Tourism is another casualty of insecurity in the Arab world
It is no surprise that war and unrest are scaring off tourists from the Middle East and North Africa.
As incidents in Tunisia and Egypt in particular have shown, jihadists are intentionally targeting Western tourists in a bid to cripple local economies and destroy economic and cultural ties between the Arab world and the West.
Islamic State (ISIS) extremists have also set about destroying ancient monuments in Iraq and Syria that have not only attracted tourists for decades but also embody the cultural heritage shared by the Middle East and the West.
The killing of 20 foreign tourists at the Bardo Museum in March and 38 others at the beach resort of Sousse in June has badly hurt the Tunisian tourism sector, which accounts for 7% of gross national product and provides 400,000 badly needed jobs. Visitor numbers to Tunisia were down 1 million from January till September this year, 25% fewer than in 2014.
In Egypt, terrorist attacks not only in the Sinai Desert but also in the capital Cairo have fed fears that the country’s tourism sector may not bounce back to levels seen before the 2011 uprising touched off a wave of instability.
Egypt’s tourism sector had been on the rebound. The number of tourists visiting Egypt dropped from 14.7 million in 2010 to 9.3 million in 2013 but improved to nearly 10 million in 2014 and was expected to reach 11 million this year.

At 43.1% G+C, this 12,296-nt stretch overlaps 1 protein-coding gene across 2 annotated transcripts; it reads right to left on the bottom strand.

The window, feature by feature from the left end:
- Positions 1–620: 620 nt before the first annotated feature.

But the killing of eight Mexican tourists, mistaken for terrorists by the Egyptian Army in the Western Desert on September 13th, will not help.
Other countries in the Middle East and North Africa have faced fallout from terrorist attacks and the horrific violence of Syria’s civil war. The number of European tourists visiting Jordan, a neighbour of Syria, was down 27% in the first quarter of 2015.
Escalating tensions in Turkey led the US government to issue a travel warning and cruise ships no longer dock in Istanbul. Turkey’s tourism revenues dropped nearly 14% in the second quarter of 2015 compared to the same period a year earlier.
Even in Lebanon, as reported in this issue, ongoing unrest is expected to dent the tourism sector, according to Moody’s rating agency. Bahrain, Kuwait and Saudi Arabia, where many of Lebanon’s tourists traditionally come from, have all issued travel warnings.
The economic stakes are also high at a time when most countries of the region cannot afford to lose the hard currency revenues and the job opportunities provided by tourism. According to the World Travel and Tourism Council, the total direct and indirect contributions of travel and tourism activities to the gross domestic product (GDP) of Middle East countries amounted to 7.4% in 2014. Tourism and travel accounted for almost the same percentage in terms of contributions to employment in the region. For North Africa, the percentages are more than 11%.
Countries in the region face a serious image problem but marketing strategies alone will do little to help if stability and security are not ensured.
The lives of people are at stake and the safety of travellers should be the paramount consideration. For tourism to continue, sound security policies and efficient international cooperation are needed. This includes continuous review of travel warnings by Western nations to check whether countries of the region are offering safer conditions for travel. Tourism can ultimately be one of the main engines of growth in the region.